26
The Richard Nixon school of ballet and the arts / Re: tulpas :^)
« on: December 16, 2014, 07:12:20 pm »
I remember (re: OP) them also being called something like nensha, in the further east?

27
Sooner or later, the laws of causality dictate that the best phenomenon ever has to occur.
If the best has not yet been, then will it ever necessarily become?

28
Literate Chaotic / Re: ITT: Original Story Ideas
« on: December 16, 2014, 12:01:13 am »
Iain Banks had a character in one of his books pitch a movie idea - aliens as tourists (the 'elite', which brings to mind retired rockstars and dotcom billionaires), coming to see the eclipse (because - according to the character - our planet is one of the only ones with a perfect lunar eclipse).

I think that could be an interesting setup. The story of a shallow alien who comes for the thrills, and the slow, horrible realization that this kind of utterly mundane and familiar motivation is in fact all there is out there.

Kind of an anti-Lovecraft. We have seen the alien, and understood it completely.

This is even scarier than terrors unutterable and Actually Kind of Droll.  :mittens:
Isn't that sort of the premise of Hitchhiker's Guide to the Galaxy, though? That the boring shithole existence on earth is representative of the whole universe?

Sort of, but I'm not sure I would classify HHGTTG as "opposite of Lovecraft", if anything it's a bit like Lovecraft's nihilism and cynicism taken further to the point where they are no longer recognizable. Even the profound is meaningless and mediocre, such deities as there are are inept, the universe is doomed (and you can go and gawk at said doom of you have the money), and mindshattering lovecraftian theophanies of cosmic horror can be induced at will using a piece of fairy cake and some fancy electronics. Human life does have a purpose, but it's a trite purpose derived from part of a cynical scheme to profitize philosophy and it effectively does nothing to prevent humanity from being destroyed.
The Total Perspective Vortex is particularly noteworthy because its essentially based on exactly the philosophical point that much of lovecraft's fiction was allegedly trying to make, that no matter who you are you're utterly insignificant and inconsequential compared to the vastness of the universe, and that only our inability to comprehend and mentally internalize this vastness allows us to have any sort of drive, self regard, or hope or satisfaction; that if we could truly comprehend our own insignificance - and the insignificance and impermanance of eberything that we value - we would be struck down simply by the sheer awfulness of the revelation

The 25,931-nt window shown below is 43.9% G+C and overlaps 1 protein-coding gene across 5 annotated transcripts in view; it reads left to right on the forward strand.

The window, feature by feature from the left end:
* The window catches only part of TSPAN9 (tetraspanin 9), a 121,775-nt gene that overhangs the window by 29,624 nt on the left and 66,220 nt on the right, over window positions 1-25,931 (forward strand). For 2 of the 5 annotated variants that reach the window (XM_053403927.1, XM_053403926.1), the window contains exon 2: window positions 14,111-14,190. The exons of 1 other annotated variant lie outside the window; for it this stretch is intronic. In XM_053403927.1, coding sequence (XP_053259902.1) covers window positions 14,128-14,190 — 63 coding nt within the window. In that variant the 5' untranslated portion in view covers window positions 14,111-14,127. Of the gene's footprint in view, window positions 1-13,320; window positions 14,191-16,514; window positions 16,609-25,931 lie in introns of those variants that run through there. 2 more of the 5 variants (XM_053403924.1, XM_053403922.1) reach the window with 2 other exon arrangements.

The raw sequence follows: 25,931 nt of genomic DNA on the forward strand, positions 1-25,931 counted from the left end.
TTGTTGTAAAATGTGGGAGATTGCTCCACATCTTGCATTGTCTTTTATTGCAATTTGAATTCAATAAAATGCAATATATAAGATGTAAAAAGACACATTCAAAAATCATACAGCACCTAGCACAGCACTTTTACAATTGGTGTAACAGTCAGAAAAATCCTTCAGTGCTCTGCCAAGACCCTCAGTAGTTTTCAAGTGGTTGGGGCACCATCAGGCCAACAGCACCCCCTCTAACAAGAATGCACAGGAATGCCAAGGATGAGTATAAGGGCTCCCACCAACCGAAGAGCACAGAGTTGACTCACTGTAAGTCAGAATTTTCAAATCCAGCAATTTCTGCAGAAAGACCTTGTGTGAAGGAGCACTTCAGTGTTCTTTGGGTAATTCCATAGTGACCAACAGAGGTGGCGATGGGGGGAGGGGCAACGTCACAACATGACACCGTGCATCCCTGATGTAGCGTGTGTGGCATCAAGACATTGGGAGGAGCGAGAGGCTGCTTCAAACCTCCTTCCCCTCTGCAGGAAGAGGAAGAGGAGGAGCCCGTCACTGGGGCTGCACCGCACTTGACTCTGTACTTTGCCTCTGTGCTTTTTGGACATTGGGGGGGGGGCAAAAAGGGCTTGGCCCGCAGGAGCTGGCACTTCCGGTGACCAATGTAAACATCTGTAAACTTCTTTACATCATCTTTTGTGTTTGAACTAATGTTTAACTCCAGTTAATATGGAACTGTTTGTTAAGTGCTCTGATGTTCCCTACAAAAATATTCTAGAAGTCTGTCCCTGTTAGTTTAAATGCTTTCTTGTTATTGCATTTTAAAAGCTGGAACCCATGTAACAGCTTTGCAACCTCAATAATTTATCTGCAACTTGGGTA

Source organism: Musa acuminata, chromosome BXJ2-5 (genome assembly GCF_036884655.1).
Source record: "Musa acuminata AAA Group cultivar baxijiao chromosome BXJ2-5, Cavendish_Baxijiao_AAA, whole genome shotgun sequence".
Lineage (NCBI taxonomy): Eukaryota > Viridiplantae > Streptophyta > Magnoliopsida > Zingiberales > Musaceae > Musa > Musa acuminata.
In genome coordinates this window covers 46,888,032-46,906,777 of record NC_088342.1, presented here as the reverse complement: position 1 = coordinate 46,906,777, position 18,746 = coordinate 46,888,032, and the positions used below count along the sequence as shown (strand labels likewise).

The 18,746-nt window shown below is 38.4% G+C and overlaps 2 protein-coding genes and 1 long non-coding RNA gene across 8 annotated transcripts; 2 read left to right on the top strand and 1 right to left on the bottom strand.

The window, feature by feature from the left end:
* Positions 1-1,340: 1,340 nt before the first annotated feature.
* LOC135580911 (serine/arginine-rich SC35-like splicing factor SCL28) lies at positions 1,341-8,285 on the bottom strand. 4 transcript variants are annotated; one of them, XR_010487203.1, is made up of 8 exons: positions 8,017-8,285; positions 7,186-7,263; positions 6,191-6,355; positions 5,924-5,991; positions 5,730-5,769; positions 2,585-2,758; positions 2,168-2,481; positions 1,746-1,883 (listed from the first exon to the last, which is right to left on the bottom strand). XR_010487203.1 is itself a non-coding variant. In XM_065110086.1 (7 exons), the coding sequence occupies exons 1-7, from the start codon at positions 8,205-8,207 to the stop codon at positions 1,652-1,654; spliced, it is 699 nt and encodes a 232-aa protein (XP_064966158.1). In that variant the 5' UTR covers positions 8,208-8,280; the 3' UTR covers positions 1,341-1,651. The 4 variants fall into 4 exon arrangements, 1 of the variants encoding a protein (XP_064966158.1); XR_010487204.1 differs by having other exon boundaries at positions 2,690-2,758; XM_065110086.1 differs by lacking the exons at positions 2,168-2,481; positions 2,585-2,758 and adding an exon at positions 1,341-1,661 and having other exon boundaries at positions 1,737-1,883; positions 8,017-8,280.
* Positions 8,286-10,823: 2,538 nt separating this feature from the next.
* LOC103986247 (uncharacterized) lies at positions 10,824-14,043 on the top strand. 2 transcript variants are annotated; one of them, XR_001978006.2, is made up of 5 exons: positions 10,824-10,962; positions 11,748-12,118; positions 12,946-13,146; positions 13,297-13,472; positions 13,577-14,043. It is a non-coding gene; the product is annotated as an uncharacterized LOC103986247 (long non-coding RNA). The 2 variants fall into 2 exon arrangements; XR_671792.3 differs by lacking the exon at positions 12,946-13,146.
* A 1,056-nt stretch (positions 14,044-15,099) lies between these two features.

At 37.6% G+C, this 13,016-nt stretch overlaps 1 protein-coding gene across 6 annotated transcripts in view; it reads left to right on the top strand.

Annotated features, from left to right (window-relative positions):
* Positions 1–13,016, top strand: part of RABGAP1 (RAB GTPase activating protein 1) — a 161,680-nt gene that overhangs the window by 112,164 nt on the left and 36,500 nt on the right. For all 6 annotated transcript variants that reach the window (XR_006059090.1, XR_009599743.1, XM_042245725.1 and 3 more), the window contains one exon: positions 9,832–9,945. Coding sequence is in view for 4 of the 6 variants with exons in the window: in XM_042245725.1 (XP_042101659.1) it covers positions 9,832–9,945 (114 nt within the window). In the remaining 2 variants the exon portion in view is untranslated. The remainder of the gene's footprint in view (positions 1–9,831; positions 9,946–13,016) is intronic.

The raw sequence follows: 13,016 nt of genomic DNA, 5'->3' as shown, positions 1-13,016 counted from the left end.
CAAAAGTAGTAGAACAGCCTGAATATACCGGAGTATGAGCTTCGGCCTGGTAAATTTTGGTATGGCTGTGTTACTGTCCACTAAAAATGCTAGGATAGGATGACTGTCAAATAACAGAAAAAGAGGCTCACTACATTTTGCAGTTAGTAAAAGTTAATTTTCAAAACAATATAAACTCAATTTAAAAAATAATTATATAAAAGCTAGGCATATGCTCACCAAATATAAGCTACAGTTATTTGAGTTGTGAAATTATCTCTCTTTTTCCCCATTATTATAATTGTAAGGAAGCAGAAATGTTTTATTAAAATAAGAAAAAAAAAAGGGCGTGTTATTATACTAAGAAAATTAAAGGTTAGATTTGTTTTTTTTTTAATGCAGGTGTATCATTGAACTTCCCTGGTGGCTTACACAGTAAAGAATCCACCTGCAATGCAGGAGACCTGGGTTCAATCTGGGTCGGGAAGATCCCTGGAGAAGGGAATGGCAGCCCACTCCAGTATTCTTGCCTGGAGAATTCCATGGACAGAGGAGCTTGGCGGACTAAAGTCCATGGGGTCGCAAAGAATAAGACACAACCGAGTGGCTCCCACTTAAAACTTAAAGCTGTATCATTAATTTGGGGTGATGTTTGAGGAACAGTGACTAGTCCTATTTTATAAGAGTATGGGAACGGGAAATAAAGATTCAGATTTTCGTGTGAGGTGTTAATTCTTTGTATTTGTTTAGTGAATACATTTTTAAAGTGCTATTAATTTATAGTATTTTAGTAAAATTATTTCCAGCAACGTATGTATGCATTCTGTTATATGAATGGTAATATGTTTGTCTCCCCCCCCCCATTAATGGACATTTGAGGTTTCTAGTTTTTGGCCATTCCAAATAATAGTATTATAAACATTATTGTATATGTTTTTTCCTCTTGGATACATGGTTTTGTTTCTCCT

The notion of of all significance being contained somehow entirely in the self-perception of one apparently separate  individual - now that is horrifying.  Whereas I think our relative in(significance/consequence) is quite comforting, comparitavly, benign, to rip-off the French.

Both Lovecraft and Adams had their own ideas about what constituted a horrifying form of normalcy to apply to alien creatures. Lovecraft's was mechanistic and neodarwinian -- ancient and immensely powerful alien races are just hungry unthinking predators; Adams's horror is not that aliens are wild animals, but that aliens are american.

I think I would enjoy them both.  The latter I am not so familiar with although I think I kind of understand, like Meursault standing before the yawning abyss of an itinerant American on permanent vacation. Which still is not that bad, inherently at least.  Great comparison nonetheless.

29
Coherence actually improved when the collimating lens was removed.